Also, since January 2012, the MOH/GHS has led reporting to the PPMR. The monthly report contains stock status information, as well as critical recommendations for local and international stakeholders; it allows the preparers, as well as recipients, to flag issues so that action can be taken. By encouraging countries to report standardized data, and by informing both global and national partners of supply situations in countries, the PPMR acts as a catalyst for action—providing the critical information needed to prevent or mitigate stock imbalances: stockouts and under- and overstocks.

Results/key findings / Résultats/conclusions principales:


With minimal technical support, the MOH/GHS is taking increasing responsibility for quantification and PPMR reporting; in the past, through the USAID | DELIVER PROJECT, donors were responsible for these activities. The Ghana MOH/GHS has adopted data collection, analysis, and sharing processes and platforms, as useful and credible mechanisms for maintaining healthy pipelines for contraceptives in-country and for sources of information for coordination among partners. Strengthened systems have led to greater confidence in data reliability, improved information sharing and transparency, and public-private partnering to ensure the availability of contraceptives for clients in Ghana.

PPMR data is also a staple item for Ghana’s Inter-Agency Coordinating Committee on Contraceptive Security (ICC/CS) logistics sub-committee and the procurement and supply management (PSM) coordination group meetings. The data are used for information sharing and decisionmaking.

Furthermore, coordination around this information has benefited family planning clients, not just in Ghana. For instance, two separate regional-level transfers of contraceptive commodities were carried out by Ghana in 2012, as a direct consequence of the visibility of countries’ stock status data in the PPMR. The actions further exemplify a growing ability to respond to emergencies and the ministry’s leadership in galvanizing its partners to avoid stockouts.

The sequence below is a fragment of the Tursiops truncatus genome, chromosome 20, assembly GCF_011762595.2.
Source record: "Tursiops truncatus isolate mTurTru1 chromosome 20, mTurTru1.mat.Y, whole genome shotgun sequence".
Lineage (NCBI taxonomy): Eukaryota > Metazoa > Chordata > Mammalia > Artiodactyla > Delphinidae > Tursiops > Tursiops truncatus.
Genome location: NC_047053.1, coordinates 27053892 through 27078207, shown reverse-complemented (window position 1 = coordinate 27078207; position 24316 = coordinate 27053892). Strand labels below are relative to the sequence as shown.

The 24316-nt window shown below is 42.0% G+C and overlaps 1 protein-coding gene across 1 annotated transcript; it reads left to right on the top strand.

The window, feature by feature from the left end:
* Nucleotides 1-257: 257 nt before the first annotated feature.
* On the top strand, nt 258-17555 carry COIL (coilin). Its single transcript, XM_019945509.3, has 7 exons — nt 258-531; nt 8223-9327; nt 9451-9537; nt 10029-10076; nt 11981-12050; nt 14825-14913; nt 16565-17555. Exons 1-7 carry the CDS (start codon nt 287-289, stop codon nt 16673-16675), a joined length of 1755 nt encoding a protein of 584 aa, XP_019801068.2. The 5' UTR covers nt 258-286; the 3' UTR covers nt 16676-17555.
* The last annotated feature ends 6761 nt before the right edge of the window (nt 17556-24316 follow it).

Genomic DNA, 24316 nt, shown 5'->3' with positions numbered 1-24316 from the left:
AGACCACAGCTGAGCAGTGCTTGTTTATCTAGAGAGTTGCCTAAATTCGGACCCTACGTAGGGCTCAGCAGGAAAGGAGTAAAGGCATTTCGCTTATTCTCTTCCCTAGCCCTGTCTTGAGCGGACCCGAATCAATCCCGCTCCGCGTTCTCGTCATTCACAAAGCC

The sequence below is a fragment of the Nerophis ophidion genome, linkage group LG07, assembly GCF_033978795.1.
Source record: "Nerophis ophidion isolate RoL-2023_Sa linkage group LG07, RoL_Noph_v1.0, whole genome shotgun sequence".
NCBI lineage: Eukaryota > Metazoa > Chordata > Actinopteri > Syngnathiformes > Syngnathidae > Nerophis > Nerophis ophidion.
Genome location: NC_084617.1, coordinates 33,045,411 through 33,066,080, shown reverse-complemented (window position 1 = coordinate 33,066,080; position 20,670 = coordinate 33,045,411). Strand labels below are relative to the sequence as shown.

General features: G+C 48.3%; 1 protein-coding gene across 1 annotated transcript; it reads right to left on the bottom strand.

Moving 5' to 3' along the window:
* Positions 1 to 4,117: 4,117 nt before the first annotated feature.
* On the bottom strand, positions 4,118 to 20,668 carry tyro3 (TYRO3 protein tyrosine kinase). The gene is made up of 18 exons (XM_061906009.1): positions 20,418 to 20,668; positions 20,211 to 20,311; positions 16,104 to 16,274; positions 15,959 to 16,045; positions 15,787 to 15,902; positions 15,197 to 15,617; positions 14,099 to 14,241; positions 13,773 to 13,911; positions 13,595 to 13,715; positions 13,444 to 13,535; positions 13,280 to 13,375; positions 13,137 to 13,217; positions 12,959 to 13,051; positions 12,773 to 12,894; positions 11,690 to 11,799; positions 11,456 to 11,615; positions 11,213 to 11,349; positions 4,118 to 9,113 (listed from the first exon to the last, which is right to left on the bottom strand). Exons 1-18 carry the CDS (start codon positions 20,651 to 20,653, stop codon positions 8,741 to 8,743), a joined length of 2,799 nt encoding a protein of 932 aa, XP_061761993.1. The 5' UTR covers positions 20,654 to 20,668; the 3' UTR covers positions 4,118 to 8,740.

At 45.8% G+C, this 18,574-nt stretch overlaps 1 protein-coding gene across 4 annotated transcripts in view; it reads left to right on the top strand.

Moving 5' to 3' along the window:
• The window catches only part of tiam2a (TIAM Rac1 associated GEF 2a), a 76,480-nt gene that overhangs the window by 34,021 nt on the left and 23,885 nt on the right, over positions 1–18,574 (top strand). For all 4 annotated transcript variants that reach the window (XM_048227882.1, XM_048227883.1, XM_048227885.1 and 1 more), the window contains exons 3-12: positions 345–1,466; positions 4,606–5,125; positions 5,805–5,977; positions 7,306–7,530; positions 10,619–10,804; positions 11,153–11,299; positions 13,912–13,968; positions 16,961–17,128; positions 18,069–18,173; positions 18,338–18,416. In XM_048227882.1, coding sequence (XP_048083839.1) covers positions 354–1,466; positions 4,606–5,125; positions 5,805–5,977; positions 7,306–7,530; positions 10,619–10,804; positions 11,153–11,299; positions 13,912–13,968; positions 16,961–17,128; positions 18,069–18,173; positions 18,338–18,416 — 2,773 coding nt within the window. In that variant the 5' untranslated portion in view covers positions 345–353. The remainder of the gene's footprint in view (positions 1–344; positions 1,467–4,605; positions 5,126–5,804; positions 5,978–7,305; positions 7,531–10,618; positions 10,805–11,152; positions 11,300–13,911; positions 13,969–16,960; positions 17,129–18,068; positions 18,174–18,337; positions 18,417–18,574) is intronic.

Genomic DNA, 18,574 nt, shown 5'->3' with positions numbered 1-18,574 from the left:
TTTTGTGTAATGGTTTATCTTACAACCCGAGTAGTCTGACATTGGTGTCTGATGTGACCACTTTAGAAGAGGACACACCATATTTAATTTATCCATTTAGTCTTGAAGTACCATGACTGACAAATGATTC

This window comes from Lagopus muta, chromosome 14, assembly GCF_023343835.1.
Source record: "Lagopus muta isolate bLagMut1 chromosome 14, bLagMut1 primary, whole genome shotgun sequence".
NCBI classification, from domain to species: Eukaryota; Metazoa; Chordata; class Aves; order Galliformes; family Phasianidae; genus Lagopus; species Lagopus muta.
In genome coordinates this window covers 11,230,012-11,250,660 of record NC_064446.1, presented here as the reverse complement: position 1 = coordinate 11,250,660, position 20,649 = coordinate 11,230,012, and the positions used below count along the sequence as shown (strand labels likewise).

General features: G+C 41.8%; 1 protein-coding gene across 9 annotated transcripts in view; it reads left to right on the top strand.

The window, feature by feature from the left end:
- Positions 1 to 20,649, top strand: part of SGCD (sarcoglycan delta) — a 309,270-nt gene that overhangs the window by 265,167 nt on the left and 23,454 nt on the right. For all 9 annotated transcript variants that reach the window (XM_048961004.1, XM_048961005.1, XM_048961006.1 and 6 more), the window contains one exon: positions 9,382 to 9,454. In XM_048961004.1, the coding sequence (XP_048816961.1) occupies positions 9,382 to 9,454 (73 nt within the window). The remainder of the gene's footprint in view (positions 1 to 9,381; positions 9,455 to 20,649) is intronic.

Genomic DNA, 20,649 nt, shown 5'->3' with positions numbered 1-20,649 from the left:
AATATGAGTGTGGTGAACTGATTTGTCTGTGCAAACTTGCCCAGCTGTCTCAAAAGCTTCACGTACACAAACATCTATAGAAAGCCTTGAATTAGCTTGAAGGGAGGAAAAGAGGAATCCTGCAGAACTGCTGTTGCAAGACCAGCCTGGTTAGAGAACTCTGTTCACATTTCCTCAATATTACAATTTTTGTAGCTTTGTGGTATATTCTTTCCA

Program implications/lessons / Implications pour le programme/leçons:


Country-led information management and coordination are instrumental for ensuring supplies of contraceptives; this could also be adopted to ensure the availability of other essential medicines. Country-led responses in managing supply challenges have been instrumental in building coordination among donors, other stakeholders, and the government; expediting regional redistribution of commodities; and, most importantly, it has resulted in improved commodity availability for clients. To ensure they are sustained, capacity building and technical assistance can support country adoption of strategies to achieve CS.